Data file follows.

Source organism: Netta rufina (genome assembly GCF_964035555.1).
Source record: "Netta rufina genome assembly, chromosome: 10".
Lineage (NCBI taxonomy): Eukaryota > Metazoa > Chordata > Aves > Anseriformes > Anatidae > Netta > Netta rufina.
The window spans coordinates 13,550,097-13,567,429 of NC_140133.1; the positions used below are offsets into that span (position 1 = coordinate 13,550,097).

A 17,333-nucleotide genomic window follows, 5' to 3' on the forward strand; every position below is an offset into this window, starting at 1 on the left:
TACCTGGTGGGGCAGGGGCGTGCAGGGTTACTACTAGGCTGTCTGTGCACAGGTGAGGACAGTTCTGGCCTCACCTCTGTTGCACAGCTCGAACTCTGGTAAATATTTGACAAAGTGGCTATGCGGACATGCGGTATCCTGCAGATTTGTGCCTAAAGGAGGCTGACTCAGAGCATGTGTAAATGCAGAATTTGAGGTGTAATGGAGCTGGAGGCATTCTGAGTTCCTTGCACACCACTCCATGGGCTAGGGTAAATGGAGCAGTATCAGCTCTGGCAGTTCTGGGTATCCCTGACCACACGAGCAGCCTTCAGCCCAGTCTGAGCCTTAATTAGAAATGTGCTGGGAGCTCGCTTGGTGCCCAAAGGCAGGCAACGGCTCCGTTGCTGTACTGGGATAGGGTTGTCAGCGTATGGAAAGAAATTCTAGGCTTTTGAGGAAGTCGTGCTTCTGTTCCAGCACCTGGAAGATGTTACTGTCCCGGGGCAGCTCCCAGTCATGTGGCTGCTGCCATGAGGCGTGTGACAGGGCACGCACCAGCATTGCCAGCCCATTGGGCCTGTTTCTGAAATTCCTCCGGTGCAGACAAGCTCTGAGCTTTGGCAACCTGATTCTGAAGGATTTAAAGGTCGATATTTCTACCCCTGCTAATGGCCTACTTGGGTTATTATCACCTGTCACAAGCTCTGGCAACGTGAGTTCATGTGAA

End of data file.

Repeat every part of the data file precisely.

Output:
Source organism: Netta rufina (genome assembly GCF_964035555.1).
Source record: "Netta rufina genome assembly, chromosome: 10".
Lineage (NCBI taxonomy): Eukaryota > Metazoa > Chordata > Aves > Anseriformes > Anatidae > Netta > Netta rufina.
The window spans coordinates 13,550,097-13,567,429 of NC_140133.1; the positions used below are offsets into that span (position 1 = coordinate 13,550,097).

A 17,333-nucleotide genomic window follows, 5' to 3' on the forward strand; every position below is an offset into this window, starting at 1 on the left:
TACCTGGTGGGGCAGGGGCGTGCAGGGTTACTACTAGGCTGTCTGTGCACAGGTGAGGACAGTTCTGGCCTCACCTCTGTTGCACAGCTCGAACTCTGGTAAATATTTGACAAAGTGGCTATGCGGACATGCGGTATCCTGCAGATTTGTGCCTAAAGGAGGCTGACTCAGAGCATGTGTAAATGCAGAATTTGAGGTGTAATGGAGCTGGAGGCATTCTGAGTTCCTTGCACACCACTCCATGGGCTAGGGTAAATGGAGCAGTATCAGCTCTGGCAGTTCTGGGTATCCCTGACCACACGAGCAGCCTTCAGCCCAGTCTGAGCCTTAATTAGAAATGTGCTGGGAGCTCGCTTGGTGCCCAAAGGCAGGCAACGGCTCCGTTGCTGTACTGGGATAGGGTTGTCAGCGTATGGAAAGAAATTCTAGGCTTTTGAGGAAGTCGTGCTTCTGTTCCAGCACCTGGAAGATGTTACTGTCCCGGGGCAGCTCCCAGTCATGTGGCTGCTGCCATGAGGCGTGTGACAGGGCACGCACCAGCATTGCCAGCCCATTGGGCCTGTTTCTGAAATTCCTCCGGTGCAGACAAGCTCTGAGCTTTGGCAACCTGATTCTGAAGGATTTAAAGGTCGATATTTCTACCCCTGCTAATGGCCTACTTGGGTTATTATCACCTGTCACAAGCTCTGGCAACGTGAGTTCATGTGAA